October is Breast Cancer Awareness Month; one in eight women in the United States will be diagnosed with breast cancer in her lifetime. Breast cancer is the most commonly diagnosed cancer in women. Adult women of all ages are encouraged to perform breast self-exams at least once a month.
While mammograms can help you to detect cancer before you can feel a lump, breast self-exams help you to be familiar with how your breasts look and feel so you can alert your doctor if there are any changes.
How should a breast self-exam be performed?
1) In the shower
Using the pads of your fingers, move around your entire breast in a circular pattern moving from the outside to the center, checking the entire breast and armpit area. Check both breasts each month feeling for any lump, thickening, or hardened knot. Notice any changes and get lumps checked by your doctor.
2) In front of a mirror
Visually inspect your breasts with your arms at your sides. Next, raise your arms high overhead. Look for any changes in the shape, any swelling, or dimpling of the skin, or changes in the nipples. Next, rest your palms on your hips and press firmly to flex your chest muscles. Left and right breasts will not exactly match—few women’s breasts do, so look for any dimpling, puckering, or changes, particularly on one side.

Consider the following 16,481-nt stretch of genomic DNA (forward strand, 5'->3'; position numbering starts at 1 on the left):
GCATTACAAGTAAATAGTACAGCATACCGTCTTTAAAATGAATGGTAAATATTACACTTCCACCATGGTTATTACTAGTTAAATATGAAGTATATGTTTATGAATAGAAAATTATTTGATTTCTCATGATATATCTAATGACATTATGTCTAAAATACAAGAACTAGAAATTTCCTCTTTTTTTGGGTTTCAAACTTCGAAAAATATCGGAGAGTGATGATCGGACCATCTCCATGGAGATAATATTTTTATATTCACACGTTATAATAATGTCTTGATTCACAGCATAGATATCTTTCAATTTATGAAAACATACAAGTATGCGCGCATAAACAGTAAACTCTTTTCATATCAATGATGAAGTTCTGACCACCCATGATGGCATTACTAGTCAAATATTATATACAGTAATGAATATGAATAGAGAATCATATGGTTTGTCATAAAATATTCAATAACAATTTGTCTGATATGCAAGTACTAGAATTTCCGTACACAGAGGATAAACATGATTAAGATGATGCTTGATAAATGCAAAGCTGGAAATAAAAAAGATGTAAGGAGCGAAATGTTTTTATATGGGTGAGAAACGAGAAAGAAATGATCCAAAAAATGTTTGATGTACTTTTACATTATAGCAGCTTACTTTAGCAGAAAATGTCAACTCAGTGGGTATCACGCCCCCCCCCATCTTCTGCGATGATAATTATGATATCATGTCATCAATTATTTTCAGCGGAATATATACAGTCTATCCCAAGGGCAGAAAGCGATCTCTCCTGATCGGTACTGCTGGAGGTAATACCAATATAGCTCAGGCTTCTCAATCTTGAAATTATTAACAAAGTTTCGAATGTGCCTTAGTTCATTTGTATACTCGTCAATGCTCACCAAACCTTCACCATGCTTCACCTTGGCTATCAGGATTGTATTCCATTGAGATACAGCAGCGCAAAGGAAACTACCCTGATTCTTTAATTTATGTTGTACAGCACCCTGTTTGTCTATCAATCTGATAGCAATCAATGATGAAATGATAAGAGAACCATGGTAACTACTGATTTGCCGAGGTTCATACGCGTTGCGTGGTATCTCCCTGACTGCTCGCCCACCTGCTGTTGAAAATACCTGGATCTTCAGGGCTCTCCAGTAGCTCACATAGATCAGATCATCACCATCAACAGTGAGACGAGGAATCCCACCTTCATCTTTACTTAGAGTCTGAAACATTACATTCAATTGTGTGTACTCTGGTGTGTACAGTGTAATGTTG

3) Lying down
When lying down, the breast tissue spreads out evenly along the chest wall. Place a pillow under your right shoulder and your right arm behind your head. Using your left hand, move the pads of your fingers around your right breast gently in small circular motions covering the entire breast area and armpit.
Use light, medium, and firm pressure. Squeeze the nipple; check for discharge and lumps. Repeat these steps for your left breast.
If you find a lump, schedule an appointment with your doctor, but don’t panic – eight out of 10 lumps are not cancerous. For additional peace of mind, call your doctor whenever you have concerns.